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Wallaroos veteran Iliseva Batibasaga makes one last wish upon revealing retirement

Wallaroos v Fijiana
Liz Patu (from left), Iliseva Batibasaga and Shannon Parry of the Wallaroos stand together during the national anthem. (Getty)

Retiring Wallaroos veteran Iliseva Batibasaga says the sport is in better shape than when she arrived but believes there’s still work to be done for Australia to succeed.

Off the back of making it to the Rugby World Cup semi-final in which Australia lost to England, Batibasaga has called time on her two-decade-long career.

All told, she represented Australia on 26 occasions after making her debut at the 2006 Rugby World Cup.

Wallaroos v Japan
Iliseva Batibasaga of the Wallaroos passes during a Test between Australia and Japan. (Chris Hyde via Getty Images)

It was only in her penultimate match this year that she finally became a try scorer.

Since debuting, the sport has slowly grown to the point where a selection of players has plied their trade as professionals.

Ultimately, Batibasaga believes the professional threshold will make or break the Wallaroos’ ambitions for a Rugby World Cup win.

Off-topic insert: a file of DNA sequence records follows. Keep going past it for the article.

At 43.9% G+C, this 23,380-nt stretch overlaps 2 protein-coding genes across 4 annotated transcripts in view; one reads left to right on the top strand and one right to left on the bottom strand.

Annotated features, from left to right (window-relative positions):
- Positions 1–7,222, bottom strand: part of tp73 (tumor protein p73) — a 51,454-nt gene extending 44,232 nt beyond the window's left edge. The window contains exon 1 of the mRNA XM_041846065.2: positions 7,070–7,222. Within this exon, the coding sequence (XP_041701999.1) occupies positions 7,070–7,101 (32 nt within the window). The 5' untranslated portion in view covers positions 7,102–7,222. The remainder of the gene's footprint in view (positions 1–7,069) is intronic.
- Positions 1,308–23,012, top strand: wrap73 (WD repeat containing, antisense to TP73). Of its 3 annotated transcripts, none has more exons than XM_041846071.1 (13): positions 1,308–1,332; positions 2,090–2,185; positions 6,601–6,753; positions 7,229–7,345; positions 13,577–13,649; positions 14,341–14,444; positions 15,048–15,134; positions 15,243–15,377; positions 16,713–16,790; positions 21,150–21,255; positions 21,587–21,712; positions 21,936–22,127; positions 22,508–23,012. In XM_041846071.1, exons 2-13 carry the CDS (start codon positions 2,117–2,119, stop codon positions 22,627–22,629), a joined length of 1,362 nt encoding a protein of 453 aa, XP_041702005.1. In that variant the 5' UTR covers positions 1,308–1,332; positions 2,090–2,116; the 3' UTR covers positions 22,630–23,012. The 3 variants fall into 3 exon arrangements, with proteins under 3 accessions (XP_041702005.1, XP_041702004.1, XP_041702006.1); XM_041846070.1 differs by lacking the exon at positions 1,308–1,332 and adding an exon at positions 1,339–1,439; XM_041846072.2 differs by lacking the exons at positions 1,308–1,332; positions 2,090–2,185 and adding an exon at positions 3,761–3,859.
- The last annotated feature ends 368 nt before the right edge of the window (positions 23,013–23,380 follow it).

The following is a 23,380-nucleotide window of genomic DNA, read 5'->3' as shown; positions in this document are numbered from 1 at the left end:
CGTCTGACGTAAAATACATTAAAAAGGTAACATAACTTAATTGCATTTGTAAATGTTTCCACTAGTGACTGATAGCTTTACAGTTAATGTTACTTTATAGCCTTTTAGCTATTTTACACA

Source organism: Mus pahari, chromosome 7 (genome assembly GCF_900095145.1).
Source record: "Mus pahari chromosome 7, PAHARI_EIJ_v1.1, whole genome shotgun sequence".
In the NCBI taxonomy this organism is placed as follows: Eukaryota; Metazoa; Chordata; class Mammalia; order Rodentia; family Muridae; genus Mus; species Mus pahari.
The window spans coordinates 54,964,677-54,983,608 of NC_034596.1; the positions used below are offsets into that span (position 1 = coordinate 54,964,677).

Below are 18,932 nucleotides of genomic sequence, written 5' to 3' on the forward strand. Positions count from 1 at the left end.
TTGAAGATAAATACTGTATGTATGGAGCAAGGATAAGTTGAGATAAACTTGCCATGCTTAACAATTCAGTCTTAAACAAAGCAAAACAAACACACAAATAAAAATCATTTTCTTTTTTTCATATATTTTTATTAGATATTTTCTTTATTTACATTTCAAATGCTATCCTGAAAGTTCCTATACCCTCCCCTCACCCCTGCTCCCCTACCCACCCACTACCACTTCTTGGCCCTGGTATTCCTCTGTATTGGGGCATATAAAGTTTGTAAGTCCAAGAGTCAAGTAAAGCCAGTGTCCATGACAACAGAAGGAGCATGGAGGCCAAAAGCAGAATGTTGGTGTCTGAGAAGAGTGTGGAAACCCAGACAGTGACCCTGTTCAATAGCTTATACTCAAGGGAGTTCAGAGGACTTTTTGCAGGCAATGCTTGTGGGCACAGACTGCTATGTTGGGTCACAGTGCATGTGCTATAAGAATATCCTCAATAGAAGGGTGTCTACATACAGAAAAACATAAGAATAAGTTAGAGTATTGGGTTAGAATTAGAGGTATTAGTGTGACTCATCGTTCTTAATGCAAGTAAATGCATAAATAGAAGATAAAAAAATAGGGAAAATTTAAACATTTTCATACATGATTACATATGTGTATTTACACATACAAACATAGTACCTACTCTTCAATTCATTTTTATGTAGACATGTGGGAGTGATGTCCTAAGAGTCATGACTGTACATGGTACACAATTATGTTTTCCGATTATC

“The Wallaroos are in need of a fully-funded professional program,” she said.

“It won’t happen overnight, but even a step toward a genuine commitment to our cause will see the Wallaroos become more successful.

“I’ve been part of an exclusive group that has seen women’s rugby in Australia shift over the years,” she added.

“We started out paying our own way to competitions and training camps, billeting with teammates, and only playing one or two Test matches a year.

“Now, we’re reimbursed for the time we take off work to attend camps, play Test matches and travel around representing Australia.

“This year, we played 10 Test matches, in preparation for the World Cup – that’s not a career milestone for me; it’s a milestone for Australian women’s rugby.”

Batibasaga initially set out to retire in 2021, though the COVID-19 pandemic ultimately postponed the Rugby World Cup and her plans too.

It comes more than 15 years on from her first start, which she remembered fondly.

“I was only 21 years old when I first sang the national anthem as a Wallaroo – I think I made it through two words before I started crying,” she said.

“Being able to relive my experiences at the Rugby World Cup in New Zealand this year, and seeing the various stages of my career reflected in my teammates and their journeys has been so special.

“I originally planned to step down in 2021 – after the World Cup – but the pandemic foiled those timelines.

“The World Cup was moved to 2022, and I had a choice to make: should I push for another year, or retire now?

“With the help of family, coaches, friends, a sports psychologist, and some time away from rugby, I decided to give my all for one last year.”

Batibasaga will continue to play domestically in Super W for the Waratahs.

Written by
Daily Rugby

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